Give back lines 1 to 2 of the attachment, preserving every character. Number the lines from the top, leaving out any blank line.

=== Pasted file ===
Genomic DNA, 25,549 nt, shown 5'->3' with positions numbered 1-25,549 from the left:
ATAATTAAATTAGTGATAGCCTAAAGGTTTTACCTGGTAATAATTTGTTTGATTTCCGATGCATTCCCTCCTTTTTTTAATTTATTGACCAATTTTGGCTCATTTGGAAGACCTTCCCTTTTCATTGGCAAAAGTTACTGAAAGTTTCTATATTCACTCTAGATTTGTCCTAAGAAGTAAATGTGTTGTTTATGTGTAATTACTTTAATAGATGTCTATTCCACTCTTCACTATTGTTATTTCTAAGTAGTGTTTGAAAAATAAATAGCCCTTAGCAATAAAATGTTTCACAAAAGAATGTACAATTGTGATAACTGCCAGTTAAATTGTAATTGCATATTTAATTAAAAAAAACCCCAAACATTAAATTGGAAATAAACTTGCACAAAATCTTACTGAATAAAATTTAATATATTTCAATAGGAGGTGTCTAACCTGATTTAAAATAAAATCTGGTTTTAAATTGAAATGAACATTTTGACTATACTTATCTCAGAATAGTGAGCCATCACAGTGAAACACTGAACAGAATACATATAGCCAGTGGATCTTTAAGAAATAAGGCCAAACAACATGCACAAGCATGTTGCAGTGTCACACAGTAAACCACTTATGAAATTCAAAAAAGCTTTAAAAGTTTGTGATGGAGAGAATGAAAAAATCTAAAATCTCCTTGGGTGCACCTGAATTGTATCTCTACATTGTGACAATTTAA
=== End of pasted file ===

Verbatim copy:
Genomic DNA, 25,549 nt, shown 5'->3' with positions numbered 1-25,549 from the left:
ATAATTAAATTAGTGATAGCCTAAAGGTTTTACCTGGTAATAATTTGTTTGATTTCCGATGCATTCCCTCCTTTTTTTAATTTATTGACCAATTTTGGCTCATTTGGAAGACCTTCCCTTTTCATTGGCAAAAGTTACTGAAAGTTTCTATATTCACTCTAGATTTGTCCTAAGAAGTAAATGTGTTGTTTATGTGTAATTACTTTAATAGATGTCTATTCCACTCTTCACTATTGTTATTTCTAAGTAGTGTTTGAAAAATAAATAGCCCTTAGCAATAAAATGTTTCACAAAAGAATGTACAATTGTGATAACTGCCAGTTAAATTGTAATTGCATATTTAATTAAAAAAAACCCCAAACATTAAATTGGAAATAAACTTGCACAAAATCTTACTGAATAAAATTTAATATATTTCAATAGGAGGTGTCTAACCTGATTTAAAATAAAATCTGGTTTTAAATTGAAATGAACATTTTGACTATACTTATCTCAGAATAGTGAGCCATCACAGTGAAACACTGAACAGAATACATATAGCCAGTGGATCTTTAAGAAATAAGGCCAAACAACATGCACAAGCATGTTGCAGTGTCACACAGTAAACCACTTATGAAATTCAAAAAAGCTTTAAAAGTTTGTGATGGAGAGAATGAAAAAATCTAAAATCTCCTTGGGTGCACCTGAATTGTATCTCTACATTGTGACAATTTAA